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Therapeutic Strategies


Timothy Berger Bruce Wintroub

Saturday, January 01, 2011


Chilblains is a recurrent, localized erythema and swelling of the hands, feet, ears, and face. The reaction is an abnormal reaction to cold that occurs most frequently in women, children, and the elderly. Lesions tend to become worse in the elderly, and improve spontaneously in younger patients. The therapeutic strategy is to correct the conditions that result in chronic cold exposure and to employ therapeutic agents that increase peripheral circulation.

First Steps

The calcium channel blocker nifedipine 10 mg three times daily or 20 mg twice daily is very effective in both increasing the rate of resolution of pernio lesions and in preventing their appearance. This efficacy is due to the vasodilatory effect of this medication. While mild symptoms of peripheral edema and hypotension may occur, these symptoms rarely require discontinuation of the medication when used at low doses. Monitor blood pressure at the start of treatment and at return visits.

Ancillary Steps

  1. Keeping both the affected extremities and the core body warm are essential in preventing pernio. Patients should wear thick socks and shoes. For perniosis of the hands, gloves are recommended. The ambient temperature must be kept warm. These environmental changes are most critical in preventing recurrences.
  2. Keep feet dry. Moisture enhances cold injury.

Alternative Steps

  1. Nicotinamide 500 mg three times daily may be useful alone or in addition to calcium channel blockers.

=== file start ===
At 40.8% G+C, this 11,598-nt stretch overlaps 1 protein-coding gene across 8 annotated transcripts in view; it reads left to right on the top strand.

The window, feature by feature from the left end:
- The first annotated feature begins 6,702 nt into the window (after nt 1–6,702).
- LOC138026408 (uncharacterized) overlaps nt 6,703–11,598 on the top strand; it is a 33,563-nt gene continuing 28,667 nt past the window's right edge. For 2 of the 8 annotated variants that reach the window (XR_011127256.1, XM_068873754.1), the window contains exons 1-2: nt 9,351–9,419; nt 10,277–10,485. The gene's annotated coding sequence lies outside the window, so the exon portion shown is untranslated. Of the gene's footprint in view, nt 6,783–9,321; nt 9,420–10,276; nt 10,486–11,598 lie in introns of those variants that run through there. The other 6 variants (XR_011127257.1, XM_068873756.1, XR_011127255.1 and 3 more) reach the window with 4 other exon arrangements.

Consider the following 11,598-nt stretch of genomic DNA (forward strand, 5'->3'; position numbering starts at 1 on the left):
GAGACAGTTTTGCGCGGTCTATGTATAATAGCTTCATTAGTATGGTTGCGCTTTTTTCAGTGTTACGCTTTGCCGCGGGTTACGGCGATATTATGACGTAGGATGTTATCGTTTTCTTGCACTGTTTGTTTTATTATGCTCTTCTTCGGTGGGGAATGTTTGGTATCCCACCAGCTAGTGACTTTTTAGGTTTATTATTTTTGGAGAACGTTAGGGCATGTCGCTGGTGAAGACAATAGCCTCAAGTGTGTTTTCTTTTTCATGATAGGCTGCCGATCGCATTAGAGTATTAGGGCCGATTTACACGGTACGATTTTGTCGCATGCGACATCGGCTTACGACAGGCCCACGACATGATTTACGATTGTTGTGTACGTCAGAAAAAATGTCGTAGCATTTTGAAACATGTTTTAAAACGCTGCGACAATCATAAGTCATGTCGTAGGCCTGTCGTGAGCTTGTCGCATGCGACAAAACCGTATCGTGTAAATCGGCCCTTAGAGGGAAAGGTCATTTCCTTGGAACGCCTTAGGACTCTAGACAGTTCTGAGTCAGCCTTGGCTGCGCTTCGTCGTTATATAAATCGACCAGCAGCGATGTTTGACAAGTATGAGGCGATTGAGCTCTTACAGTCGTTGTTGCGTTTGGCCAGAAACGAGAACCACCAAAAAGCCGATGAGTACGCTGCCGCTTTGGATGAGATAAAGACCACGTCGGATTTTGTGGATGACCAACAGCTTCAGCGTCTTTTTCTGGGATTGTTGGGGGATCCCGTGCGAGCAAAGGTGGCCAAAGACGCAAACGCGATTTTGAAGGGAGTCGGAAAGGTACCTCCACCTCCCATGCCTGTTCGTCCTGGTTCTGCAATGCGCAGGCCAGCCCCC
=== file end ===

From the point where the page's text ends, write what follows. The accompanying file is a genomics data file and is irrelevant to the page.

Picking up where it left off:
2. Hexylnicotinate 2% cream applied three times daily may be useful for patients intolerant of or unwilling to take oral medications.
  3. Amlodipine 2.5-5 mg once daily may be used as an alternative calcium channel blocker. The long half-life and consequent once daily dosing of this drug is beneficial when chronic therapy is required.
  4. Erythematous doses of ultraviolet light to affected areas 2 to 3 times a week at the start of winter may be preventive.


  1. Pernio-like lesions occur in both discoid and systemic lupus erythematosus, as well as in sarcoidosis. The possibility of lupus should be excluded by appropriate laboratory tests and biopsy.
  2. Cryoglobulinemia, cryofibrinogenemia and other hypercoagulable states should be considered, especially in atypical or refractory cases. Most cases of classic perniosis are not associated with such conditions but are environmentally triggered.
  3. Chilblains may be accompanied by other clinical manifestations of cold sensitivity, such as acrocyanosis and/or erythrocyanosis.

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